As you may know if you’re a long-time reader of this blog, I like Populous. I like Populous 1, I really like Populous 2 and have a love-hate relationship with Populous: The Beginning (though with mods that made it easier to play it’s swinging back towards love).
So I was browsing Wikipedia. You know how it be.
And I ended up at the entry for Populous (again). Only this time I noticed a little sentence I hadn’t earlier.
Peter Molyneux led development, inspired by Bullfrog’s artist Glenn Corpes having drawn isometric blocks after playing David Braben’s Virus.
Virus? What the heck was Virus? I knew a lot about David Braben (co-creator of Elite, creator of Frontier and founder of Frontier Productions, which, among other things, published Roller Coaster Tycoon 3.
But I had not heard of this game.
The game named as “Virus” was actually Zarch, a game for the Acorn Archimedes. (Virus was the name of the Atari ST version). In the game, you…well, just watch the damn video.
This game was released in 1987. Braben expanded on his groundbreaking work with Elite (which was the first game to use 3D polygonal objects with hidden line removal) to move up to a fully 3D, heightfield terrain using shaded squares to represent terrain types, altered the color of squares based on how far they were from the camera to simulate lighting, and had particle effects. As the game progresses, the terrain changes as it gets corrupted by the aliens – the colors go from green to brown and red and the trees become twisted and mutated. The game also had an incredible frame rate due to the fact that the Archimedes was quite a powerful machine for its time.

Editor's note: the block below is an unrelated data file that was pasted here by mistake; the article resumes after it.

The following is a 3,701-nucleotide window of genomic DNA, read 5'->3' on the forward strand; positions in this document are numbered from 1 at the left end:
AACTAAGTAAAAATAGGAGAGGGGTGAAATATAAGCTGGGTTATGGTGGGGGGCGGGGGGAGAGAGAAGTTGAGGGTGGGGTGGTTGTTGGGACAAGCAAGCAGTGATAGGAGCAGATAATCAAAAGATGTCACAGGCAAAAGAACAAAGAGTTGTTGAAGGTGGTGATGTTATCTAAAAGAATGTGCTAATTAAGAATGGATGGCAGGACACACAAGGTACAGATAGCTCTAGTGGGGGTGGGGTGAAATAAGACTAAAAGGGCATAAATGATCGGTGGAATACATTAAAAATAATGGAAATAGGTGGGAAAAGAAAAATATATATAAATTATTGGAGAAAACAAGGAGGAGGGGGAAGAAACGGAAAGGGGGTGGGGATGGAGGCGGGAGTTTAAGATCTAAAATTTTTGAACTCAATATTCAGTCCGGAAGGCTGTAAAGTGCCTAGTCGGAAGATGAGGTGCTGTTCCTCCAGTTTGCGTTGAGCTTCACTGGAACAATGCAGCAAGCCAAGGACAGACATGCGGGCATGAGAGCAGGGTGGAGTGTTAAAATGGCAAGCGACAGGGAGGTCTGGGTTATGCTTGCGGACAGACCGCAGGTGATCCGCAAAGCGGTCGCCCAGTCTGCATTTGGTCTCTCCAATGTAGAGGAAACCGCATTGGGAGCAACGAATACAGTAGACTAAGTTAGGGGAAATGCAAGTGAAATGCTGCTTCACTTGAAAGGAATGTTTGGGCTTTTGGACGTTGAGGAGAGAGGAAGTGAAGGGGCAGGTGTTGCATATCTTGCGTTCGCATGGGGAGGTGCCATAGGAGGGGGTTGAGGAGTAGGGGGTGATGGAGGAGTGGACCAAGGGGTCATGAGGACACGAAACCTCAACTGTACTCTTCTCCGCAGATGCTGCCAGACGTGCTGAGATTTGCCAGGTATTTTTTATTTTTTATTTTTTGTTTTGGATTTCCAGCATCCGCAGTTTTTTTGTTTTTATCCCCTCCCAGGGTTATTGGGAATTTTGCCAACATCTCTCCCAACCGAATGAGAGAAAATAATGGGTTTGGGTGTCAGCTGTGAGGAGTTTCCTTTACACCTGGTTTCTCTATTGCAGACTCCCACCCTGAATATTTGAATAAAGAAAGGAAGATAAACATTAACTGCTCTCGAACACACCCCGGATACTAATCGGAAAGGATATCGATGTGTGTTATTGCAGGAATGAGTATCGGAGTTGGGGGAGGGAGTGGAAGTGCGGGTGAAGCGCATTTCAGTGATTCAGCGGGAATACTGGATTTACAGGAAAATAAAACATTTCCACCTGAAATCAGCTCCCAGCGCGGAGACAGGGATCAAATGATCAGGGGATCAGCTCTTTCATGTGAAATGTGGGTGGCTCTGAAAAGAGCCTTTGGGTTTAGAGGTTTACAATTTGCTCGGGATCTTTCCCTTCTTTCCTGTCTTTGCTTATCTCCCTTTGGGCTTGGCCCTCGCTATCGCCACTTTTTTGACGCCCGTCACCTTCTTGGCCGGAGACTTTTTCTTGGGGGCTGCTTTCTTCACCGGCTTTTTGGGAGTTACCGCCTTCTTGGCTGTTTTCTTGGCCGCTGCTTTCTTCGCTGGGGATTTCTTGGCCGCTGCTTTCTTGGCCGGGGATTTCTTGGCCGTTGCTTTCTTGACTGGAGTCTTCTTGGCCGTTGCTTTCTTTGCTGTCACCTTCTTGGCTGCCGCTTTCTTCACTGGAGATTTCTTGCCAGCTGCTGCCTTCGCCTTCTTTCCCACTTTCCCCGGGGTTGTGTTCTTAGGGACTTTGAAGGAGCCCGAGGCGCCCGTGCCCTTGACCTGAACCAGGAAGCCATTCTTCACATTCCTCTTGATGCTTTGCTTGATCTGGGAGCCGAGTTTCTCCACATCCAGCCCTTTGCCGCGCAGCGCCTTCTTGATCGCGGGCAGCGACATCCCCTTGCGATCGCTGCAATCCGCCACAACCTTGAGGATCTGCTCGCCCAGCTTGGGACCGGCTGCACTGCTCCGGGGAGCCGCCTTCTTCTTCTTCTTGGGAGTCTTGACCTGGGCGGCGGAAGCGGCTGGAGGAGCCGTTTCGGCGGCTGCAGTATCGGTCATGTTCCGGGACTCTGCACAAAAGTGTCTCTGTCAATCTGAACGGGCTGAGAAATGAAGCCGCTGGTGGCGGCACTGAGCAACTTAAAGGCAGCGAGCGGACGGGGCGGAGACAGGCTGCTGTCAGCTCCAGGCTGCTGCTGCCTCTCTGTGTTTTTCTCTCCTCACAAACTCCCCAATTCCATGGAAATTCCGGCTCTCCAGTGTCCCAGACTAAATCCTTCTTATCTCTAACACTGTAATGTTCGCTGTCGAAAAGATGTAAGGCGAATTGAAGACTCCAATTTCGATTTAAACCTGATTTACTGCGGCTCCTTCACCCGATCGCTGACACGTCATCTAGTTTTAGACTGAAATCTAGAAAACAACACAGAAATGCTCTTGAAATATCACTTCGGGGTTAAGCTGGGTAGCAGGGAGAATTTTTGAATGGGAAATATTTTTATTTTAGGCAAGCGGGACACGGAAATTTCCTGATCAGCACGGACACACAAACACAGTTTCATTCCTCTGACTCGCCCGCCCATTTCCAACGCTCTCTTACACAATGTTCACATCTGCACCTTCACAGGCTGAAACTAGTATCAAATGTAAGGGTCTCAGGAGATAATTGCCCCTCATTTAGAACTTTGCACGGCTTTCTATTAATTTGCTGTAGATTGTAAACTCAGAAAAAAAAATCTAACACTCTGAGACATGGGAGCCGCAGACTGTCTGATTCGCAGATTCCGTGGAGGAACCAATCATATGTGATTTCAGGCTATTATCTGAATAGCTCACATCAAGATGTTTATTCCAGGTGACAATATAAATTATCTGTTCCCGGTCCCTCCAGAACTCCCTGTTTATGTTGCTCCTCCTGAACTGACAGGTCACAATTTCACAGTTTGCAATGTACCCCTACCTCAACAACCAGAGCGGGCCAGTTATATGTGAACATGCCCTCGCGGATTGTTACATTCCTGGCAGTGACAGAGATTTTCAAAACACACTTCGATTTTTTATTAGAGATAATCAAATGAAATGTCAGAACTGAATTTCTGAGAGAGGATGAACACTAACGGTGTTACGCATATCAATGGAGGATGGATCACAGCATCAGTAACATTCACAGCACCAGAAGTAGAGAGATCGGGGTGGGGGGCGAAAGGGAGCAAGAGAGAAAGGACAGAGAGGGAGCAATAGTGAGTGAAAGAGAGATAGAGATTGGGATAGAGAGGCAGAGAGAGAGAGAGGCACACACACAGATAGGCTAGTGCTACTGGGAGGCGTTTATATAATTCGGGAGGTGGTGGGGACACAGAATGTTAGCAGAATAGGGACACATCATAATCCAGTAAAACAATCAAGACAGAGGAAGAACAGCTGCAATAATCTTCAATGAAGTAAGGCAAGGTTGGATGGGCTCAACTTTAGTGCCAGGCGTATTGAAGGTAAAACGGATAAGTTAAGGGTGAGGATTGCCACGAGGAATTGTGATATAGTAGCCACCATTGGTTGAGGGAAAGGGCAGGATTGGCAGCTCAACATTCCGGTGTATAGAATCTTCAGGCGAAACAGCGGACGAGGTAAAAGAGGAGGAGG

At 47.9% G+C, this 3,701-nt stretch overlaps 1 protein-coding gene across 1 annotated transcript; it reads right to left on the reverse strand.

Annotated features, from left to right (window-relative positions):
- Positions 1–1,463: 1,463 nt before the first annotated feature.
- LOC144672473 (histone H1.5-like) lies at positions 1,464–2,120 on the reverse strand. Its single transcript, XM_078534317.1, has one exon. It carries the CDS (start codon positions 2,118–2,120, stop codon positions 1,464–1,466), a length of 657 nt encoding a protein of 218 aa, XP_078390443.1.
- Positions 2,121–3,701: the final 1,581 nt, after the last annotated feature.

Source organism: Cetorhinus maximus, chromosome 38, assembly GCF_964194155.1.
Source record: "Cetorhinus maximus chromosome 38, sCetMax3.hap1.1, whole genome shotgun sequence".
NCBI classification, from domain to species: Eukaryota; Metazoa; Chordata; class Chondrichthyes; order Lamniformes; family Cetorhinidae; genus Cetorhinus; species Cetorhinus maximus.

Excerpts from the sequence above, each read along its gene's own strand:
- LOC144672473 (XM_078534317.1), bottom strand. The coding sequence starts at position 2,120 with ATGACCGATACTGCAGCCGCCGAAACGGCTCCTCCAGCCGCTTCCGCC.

(It was also very difficult to play because of its mouse-only control scheme but that’s irrelevant to my point.)
Now that I’ve seen Zarch, I think it’s clear that it was an absolute inspiration – not for Peter Molyneux, but for Glenn Corpes.
Glenn was the landscape programmer for every Bullfrog game made, from Populous all the way through Dungeon Keeper. Populous actually got its start after Glenn played Zarch, got fascinated by the landscape generation, and came up with his own isometric version. But Glenn didn’t stop there.
Here’s a screenshot of Zarch:
Now compare it to Powermonger:
It’s obvious that Zarch sparked Glenn’s interest in terrain generation in general. But now I think it’s clear that Powermonger was Glenn’s attempt to both replicate and improve on Zarch in every way he could. Powermonger even used a particle system almost identical to Zarch’s!
And here I thought I knew everything about the development of these games. That’ll learn me.